Army Wives Stand Up Against Threat Of Soldier's Funeral Protest

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A controversial church group from Kansas claimed they'd be in Southern Colorado to protest at a Fort Carson soldier's funeral Thursday. That was enough for a protest against the protest to be organized by a group of Army wives.

Army Chaplain Captain Dale Goetz died August 30 in Afghanistan. He's the first army chaplain to die in combat since 1970. His funeral took place Thursday morning on Fort Carson, and that's where the Westboro Baptist Church claimed they'd be to protest the war and the Army.

Members of the church are known for repeatedly protesting what they say is the acceptance of homosexuals and the role of the military, by picketing at the funerals of fallen soldiers. They're known to hold signs saying things like, "Thank God for Dead Soldiers" and "Thank God for IEDs."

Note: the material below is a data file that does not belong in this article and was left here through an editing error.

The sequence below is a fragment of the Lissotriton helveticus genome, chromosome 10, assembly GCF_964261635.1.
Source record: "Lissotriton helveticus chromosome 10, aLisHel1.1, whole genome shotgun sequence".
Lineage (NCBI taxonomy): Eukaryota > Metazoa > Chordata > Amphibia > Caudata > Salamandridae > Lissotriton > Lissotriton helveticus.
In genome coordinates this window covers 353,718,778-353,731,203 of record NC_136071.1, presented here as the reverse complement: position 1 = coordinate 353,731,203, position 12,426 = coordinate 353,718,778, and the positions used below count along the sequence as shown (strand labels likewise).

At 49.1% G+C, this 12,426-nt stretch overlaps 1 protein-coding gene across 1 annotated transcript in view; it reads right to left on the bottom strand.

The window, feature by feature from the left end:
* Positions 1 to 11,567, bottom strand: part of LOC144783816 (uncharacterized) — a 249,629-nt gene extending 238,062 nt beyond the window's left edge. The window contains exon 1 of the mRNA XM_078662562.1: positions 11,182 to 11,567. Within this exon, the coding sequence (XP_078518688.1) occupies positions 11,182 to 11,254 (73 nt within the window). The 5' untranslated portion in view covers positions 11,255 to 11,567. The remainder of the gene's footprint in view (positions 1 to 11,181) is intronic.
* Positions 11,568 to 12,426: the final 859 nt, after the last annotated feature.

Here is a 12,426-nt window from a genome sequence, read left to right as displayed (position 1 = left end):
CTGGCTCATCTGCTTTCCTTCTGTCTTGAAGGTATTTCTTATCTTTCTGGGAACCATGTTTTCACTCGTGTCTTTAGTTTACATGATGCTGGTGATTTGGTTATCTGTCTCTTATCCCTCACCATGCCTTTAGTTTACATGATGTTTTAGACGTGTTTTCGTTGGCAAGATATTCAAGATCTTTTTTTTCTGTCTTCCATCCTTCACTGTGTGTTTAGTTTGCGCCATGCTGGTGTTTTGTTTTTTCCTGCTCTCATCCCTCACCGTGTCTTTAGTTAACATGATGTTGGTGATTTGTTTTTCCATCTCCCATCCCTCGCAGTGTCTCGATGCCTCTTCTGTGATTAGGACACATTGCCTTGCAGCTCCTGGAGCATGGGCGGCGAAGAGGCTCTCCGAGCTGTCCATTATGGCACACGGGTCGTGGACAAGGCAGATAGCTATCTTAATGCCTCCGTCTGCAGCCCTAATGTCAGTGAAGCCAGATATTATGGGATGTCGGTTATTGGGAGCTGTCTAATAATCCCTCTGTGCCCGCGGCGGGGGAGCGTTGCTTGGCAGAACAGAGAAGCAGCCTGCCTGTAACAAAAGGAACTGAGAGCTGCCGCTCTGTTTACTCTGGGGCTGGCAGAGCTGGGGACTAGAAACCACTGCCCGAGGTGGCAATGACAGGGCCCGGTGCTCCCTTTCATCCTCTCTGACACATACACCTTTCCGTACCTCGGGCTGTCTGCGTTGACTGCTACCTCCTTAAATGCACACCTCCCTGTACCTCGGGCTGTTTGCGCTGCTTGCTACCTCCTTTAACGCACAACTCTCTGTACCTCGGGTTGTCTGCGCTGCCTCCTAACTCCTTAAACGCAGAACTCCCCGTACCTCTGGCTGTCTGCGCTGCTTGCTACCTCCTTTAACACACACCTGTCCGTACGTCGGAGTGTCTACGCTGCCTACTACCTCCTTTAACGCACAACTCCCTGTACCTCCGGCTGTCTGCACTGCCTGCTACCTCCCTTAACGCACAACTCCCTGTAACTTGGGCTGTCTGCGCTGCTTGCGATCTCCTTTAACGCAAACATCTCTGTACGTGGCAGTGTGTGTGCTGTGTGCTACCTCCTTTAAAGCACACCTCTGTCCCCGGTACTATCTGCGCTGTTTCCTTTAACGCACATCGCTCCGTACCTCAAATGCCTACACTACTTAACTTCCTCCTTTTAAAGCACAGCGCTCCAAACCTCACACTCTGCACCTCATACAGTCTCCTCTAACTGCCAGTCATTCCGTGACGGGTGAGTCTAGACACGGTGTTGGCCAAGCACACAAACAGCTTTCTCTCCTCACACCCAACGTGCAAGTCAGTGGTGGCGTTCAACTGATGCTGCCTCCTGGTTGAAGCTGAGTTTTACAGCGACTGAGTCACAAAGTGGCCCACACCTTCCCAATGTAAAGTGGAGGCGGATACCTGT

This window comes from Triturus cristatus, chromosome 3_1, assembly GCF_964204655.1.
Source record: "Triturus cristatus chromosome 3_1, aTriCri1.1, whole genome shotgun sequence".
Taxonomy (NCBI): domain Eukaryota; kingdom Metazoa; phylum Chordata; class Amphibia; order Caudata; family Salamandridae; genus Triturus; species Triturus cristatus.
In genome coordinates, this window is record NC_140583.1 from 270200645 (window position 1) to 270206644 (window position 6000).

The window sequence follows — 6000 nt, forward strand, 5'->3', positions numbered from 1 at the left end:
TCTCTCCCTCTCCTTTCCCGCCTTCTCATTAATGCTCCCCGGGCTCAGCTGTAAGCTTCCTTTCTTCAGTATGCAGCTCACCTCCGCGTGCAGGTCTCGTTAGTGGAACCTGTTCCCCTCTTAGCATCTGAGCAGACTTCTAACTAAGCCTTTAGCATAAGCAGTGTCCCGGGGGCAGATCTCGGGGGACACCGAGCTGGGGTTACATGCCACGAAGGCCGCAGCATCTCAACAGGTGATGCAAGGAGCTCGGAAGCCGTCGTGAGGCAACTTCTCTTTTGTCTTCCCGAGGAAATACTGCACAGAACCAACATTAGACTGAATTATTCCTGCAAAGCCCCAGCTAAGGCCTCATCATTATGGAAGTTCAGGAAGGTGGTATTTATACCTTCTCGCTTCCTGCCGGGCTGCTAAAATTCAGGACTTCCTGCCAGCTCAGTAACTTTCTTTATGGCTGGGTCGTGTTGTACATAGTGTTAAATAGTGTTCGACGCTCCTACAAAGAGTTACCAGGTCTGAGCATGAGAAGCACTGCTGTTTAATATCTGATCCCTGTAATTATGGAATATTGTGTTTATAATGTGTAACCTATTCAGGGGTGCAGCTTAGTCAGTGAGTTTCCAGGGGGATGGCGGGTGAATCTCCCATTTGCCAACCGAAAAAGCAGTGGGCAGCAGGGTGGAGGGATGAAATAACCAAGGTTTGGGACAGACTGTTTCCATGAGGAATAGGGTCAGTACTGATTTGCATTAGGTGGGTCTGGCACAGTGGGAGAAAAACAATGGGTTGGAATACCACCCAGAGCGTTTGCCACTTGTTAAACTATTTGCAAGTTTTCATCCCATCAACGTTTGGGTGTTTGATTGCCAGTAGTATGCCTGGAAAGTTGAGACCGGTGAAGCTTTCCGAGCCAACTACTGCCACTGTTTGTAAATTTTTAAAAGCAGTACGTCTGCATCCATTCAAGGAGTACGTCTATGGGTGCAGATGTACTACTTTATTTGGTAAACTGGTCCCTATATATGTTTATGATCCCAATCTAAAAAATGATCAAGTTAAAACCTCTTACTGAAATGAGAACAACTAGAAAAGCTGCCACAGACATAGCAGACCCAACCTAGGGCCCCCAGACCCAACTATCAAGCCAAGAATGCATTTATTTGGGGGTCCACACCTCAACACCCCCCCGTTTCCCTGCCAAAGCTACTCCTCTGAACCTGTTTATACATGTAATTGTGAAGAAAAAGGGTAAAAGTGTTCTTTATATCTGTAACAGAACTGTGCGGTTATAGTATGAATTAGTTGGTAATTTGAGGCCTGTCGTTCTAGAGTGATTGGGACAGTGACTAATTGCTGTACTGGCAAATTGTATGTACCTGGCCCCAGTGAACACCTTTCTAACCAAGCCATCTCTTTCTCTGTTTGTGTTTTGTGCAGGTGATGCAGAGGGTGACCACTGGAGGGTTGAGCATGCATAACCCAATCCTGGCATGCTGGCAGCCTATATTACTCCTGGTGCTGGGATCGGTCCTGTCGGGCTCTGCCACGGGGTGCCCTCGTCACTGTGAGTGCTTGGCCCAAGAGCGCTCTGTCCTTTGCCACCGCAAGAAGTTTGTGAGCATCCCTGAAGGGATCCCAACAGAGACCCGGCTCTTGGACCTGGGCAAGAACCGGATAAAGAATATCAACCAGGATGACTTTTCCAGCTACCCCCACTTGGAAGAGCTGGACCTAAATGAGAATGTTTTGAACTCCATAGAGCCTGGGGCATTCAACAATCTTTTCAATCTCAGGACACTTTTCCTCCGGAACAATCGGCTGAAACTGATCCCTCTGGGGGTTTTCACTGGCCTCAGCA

Captain Goetz's funeral was originally planned for Wednesday at the Soldiers' Memorial Chapel but was moved to Thursday at a different chapel on post when his family heard about the protest plans.

Fort Carson says there are no protests allowed on DOD property, so even if Westboro members had gotten on post, they would not have been allowed to hold their protest outside of the chapel. They would, however, have legally been allowed to protest outside of Fort Carson gates.

And that's where a group of Army wives showed up Thursday morning. They gathered outside of Gate 1 with signs saying "Support our Troops" and "Rest in Peace Captain Goetz."

"I feel everyone has the right to their opinions and protests, but I think a funeral is very cowardly and I want his family to know we support what he has done," said Jennifer Merrill.

They were prepared to hold their ground against Westboro, but Westboro never showed. Calls and e-mails to Westboro for their response from KKTV 11 News have gone unanswered.

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